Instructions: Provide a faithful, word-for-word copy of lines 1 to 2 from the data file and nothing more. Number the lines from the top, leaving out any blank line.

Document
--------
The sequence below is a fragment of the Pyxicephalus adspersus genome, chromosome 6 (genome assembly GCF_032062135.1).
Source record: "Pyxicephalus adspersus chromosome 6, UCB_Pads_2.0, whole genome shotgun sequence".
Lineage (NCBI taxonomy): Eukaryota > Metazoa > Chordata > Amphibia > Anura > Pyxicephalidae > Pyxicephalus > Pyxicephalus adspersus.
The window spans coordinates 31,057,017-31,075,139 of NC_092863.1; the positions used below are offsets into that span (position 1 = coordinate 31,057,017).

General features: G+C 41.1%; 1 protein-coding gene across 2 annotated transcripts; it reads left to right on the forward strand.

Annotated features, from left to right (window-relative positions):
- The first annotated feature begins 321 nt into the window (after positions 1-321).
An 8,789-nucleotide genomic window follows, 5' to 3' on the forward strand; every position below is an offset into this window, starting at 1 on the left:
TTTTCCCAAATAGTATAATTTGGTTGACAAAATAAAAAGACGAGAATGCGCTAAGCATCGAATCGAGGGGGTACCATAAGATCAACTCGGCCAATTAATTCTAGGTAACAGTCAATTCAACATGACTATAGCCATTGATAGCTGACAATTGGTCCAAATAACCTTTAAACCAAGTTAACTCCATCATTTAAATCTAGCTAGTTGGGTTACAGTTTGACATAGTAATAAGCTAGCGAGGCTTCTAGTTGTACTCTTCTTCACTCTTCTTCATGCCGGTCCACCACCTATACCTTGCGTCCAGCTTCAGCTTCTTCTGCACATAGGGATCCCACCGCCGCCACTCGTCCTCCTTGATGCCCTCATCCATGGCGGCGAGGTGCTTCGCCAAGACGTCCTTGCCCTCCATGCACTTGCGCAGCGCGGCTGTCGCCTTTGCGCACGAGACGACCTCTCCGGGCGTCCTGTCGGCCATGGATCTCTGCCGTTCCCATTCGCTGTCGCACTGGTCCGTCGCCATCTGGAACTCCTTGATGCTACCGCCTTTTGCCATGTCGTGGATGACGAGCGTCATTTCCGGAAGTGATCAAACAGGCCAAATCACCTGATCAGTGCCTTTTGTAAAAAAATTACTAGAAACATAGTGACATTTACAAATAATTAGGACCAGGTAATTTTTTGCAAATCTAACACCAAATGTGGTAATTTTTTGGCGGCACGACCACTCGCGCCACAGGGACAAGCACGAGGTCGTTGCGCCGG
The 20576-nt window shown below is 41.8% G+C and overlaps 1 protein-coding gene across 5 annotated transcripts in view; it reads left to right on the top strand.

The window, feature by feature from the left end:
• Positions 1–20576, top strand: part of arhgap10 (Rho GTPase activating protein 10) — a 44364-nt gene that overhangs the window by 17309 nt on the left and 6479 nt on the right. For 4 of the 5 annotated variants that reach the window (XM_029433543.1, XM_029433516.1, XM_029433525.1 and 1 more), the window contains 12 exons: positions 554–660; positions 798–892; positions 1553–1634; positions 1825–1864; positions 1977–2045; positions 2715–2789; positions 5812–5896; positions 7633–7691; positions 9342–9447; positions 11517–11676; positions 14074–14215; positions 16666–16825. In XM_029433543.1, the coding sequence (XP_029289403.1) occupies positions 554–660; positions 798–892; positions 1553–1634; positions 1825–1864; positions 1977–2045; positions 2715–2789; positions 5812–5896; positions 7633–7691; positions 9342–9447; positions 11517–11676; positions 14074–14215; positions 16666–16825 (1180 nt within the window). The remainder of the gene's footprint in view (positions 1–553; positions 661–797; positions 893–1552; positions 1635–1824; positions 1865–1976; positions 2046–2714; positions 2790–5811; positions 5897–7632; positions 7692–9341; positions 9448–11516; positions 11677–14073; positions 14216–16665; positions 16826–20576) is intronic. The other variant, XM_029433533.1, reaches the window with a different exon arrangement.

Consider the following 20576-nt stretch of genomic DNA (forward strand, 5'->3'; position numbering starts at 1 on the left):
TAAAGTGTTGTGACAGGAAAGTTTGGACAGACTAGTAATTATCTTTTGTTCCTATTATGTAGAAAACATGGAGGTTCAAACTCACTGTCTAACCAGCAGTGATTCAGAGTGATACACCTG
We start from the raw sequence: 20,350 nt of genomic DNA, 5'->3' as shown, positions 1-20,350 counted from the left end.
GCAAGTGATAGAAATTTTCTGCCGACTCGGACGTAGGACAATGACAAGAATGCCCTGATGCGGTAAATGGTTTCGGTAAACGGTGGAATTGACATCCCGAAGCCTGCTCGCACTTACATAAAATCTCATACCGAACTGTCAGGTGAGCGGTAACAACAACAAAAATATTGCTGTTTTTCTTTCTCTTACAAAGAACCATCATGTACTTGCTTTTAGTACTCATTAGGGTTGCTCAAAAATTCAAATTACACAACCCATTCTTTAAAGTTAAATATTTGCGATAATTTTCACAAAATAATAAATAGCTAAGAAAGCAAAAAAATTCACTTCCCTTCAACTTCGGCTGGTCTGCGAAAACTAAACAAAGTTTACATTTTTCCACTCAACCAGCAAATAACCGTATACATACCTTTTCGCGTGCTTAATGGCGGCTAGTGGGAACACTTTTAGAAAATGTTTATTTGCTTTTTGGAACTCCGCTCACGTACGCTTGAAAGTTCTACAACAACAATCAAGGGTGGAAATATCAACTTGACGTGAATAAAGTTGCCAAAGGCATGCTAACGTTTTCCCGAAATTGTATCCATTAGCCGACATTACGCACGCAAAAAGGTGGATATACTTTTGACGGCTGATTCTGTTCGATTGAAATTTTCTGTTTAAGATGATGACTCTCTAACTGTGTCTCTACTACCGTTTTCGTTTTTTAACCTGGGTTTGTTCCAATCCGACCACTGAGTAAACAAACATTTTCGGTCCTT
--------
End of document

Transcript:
The sequence below is a fragment of the Pyxicephalus adspersus genome, chromosome 6 (genome assembly GCF_032062135.1).
Source record: "Pyxicephalus adspersus chromosome 6, UCB_Pads_2.0, whole genome shotgun sequence".